bornly resisted appearing before
a panel investigating apartheid-
era crimes. He risked criminal
penalties by repeatedly defying
subpoenas from the Truth and Rec-
onciliation Commission to testify
about the State Security Council
that he headed.
The council was believed to have
sanctioned the killing and torture
of anti-apartheid activists, and the
panelwanted to know what Botha's
Born Jan. 12, 1916, the son of a
farmer in the rural Orange Free
State province, Botha never served
in the military or graduated from
college. He quit university in 1935
to become a National Party orga-
During World War II, Botha
joined the Ossewabrandwag (Ox
Wagon Fire Guard), a group that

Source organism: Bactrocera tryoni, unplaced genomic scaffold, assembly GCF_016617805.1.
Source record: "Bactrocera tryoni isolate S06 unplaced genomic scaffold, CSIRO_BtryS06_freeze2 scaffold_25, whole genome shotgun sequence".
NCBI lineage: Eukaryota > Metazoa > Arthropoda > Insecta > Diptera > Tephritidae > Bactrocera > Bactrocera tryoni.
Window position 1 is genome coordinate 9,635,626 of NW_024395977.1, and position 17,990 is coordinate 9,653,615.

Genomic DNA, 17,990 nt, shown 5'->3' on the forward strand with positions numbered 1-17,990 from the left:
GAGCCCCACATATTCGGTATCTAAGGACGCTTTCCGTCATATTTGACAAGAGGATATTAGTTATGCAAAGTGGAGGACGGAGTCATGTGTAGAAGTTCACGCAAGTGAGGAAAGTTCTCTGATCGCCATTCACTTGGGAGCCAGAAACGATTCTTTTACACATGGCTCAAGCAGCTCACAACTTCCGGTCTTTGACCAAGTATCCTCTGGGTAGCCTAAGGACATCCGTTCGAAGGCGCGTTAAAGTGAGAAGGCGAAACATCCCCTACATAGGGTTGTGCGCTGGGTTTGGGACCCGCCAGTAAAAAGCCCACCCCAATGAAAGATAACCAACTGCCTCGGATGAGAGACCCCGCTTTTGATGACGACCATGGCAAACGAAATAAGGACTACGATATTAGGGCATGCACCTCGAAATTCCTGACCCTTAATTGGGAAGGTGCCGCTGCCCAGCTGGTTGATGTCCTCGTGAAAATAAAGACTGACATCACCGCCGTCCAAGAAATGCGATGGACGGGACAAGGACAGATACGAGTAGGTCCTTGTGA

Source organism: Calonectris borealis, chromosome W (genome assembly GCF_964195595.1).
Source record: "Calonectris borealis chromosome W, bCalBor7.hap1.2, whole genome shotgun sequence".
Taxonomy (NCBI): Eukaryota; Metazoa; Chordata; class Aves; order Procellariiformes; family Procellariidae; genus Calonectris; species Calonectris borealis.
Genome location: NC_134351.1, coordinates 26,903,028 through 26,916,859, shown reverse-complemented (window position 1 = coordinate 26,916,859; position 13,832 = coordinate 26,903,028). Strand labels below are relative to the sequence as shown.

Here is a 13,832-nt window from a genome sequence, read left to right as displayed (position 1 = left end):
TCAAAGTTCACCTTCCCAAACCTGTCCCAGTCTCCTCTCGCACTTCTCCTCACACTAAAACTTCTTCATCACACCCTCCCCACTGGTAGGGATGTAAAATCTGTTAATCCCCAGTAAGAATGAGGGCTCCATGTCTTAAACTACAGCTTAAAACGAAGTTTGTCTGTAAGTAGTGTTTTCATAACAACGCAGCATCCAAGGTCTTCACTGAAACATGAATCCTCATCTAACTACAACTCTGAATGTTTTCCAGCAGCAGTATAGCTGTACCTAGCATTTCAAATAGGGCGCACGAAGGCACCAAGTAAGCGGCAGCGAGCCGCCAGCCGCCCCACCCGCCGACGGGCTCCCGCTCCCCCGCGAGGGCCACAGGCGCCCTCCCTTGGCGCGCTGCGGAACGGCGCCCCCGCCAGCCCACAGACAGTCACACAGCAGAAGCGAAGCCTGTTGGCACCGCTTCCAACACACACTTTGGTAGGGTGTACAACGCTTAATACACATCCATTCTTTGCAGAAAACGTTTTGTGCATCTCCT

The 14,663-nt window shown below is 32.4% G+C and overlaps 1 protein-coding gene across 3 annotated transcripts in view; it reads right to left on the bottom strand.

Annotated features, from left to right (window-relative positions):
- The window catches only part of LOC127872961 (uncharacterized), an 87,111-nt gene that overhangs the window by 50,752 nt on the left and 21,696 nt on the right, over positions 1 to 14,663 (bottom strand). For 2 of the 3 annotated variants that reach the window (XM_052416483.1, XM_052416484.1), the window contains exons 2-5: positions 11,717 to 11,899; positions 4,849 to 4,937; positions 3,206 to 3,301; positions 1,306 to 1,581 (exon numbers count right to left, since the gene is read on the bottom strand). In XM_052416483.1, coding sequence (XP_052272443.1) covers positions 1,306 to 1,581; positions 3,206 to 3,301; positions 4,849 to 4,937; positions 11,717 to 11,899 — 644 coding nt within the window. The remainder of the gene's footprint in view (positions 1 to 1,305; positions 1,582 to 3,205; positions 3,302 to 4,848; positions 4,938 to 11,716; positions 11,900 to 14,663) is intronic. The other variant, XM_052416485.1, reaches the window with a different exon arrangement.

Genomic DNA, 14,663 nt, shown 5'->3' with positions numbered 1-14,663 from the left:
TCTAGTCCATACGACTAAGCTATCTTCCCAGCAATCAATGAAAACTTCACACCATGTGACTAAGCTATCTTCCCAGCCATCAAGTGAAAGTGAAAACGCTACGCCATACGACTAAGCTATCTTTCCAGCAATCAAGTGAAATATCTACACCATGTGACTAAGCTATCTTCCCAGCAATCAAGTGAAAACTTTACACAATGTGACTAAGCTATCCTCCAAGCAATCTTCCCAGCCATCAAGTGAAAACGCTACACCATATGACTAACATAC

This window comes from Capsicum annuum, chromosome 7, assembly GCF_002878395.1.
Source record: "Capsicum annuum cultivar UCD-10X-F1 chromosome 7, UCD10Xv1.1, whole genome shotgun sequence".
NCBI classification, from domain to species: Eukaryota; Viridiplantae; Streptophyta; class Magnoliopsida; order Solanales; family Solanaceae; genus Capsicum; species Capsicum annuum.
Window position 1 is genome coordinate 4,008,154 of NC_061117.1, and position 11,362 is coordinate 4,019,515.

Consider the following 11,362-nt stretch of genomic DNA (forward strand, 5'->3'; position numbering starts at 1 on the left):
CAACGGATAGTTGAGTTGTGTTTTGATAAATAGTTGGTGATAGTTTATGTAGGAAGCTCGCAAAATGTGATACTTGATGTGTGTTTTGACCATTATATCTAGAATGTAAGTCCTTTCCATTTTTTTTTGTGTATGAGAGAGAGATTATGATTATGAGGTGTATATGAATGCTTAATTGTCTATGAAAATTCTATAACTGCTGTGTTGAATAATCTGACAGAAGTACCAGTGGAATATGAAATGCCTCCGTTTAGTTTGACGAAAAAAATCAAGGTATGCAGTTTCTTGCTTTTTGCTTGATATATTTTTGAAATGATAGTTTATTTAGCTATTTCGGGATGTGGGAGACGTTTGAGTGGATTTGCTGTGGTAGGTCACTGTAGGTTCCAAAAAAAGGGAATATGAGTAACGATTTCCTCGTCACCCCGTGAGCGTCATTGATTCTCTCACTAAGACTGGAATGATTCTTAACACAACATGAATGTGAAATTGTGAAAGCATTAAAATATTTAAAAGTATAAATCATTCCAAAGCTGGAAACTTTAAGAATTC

was sympathetic to the Nazis and
opposed South Africa's participa-
tion on the Allied side.
in 1948, the year the National Party
came to power and began codifying
apartheid legislation. He joined the
Cabinet in1961 and became defense
minister in 1966.
As head of the white-minor-
ity government in 1978, Botha
repeatedly stressed the paramount
importance of national security.
He charged that the anti-apartheid
struggle was a "total onslaught" on
South Africa instigated by commu-
During a series of gradual race
reforms, he told white South Afri-
cans they must "adapt or die."
A new constitution in 1983 gave
Asians and mixed-race people a
limited voice in government, but
continued to exclude blacks.
The new law also drastically
increased Botha's powers, chang-
ing his title from prime minister to
president. He declared a national
emergency in 1986 after wide-
spread violence erupted in black
areas, where anger focused on the
State security forces brutally
quelled the opposition, and one
of his former lieutenants - police
minister Adriaan Vlok - told the
Truth Commission that Botha had